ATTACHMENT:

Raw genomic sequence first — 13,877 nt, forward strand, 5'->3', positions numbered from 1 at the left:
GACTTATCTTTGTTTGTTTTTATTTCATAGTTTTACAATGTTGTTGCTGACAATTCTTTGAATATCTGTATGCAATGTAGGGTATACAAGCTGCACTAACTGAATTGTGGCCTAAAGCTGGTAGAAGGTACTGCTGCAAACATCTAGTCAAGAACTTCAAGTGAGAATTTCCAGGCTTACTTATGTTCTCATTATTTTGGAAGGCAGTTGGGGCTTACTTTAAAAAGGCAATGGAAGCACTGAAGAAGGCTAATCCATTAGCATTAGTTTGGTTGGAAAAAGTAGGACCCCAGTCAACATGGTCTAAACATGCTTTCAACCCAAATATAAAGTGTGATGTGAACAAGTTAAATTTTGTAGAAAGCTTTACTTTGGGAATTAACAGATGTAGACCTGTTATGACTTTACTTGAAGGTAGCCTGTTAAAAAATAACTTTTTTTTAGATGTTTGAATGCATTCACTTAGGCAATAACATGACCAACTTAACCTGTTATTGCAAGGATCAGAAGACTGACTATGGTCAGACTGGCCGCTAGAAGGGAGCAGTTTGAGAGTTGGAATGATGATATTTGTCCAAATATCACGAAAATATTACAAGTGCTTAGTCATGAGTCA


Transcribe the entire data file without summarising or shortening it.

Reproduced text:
Raw genomic sequence first — 13,877 nt, forward strand, 5'->3', positions numbered from 1 at the left:
GACTTATCTTTGTTTGTTTTTATTTCATAGTTTTACAATGTTGTTGCTGACAATTCTTTGAATATCTGTATGCAATGTAGGGTATACAAGCTGCACTAACTGAATTGTGGCCTAAAGCTGGTAGAAGGTACTGCTGCAAACATCTAGTCAAGAACTTCAAGTGAGAATTTCCAGGCTTACTTATGTTCTCATTATTTTGGAAGGCAGTTGGGGCTTACTTTAAAAAGGCAATGGAAGCACTGAAGAAGGCTAATCCATTAGCATTAGTTTGGTTGGAAAAAGTAGGACCCCAGTCAACATGGTCTAAACATGCTTTCAACCCAAATATAAAGTGTGATGTGAACAAGTTAAATTTTGTAGAAAGCTTTACTTTGGGAATTAACAGATGTAGACCTGTTATGACTTTACTTGAAGGTAGCCTGTTAAAAAATAACTTTTTTTTAGATGTTTGAATGCATTCACTTAGGCAATAACATGACCAACTTAACCTGTTATTGCAAGGATCAGAAGACTGACTATGGTCAGACTGGCCGCTAGAAGGGAGCAGTTTGAGAGTTGGAATGATGATATTTGTCCAAATATCACGAAAATATTACAAGTGCTTAGTCATGAGTCA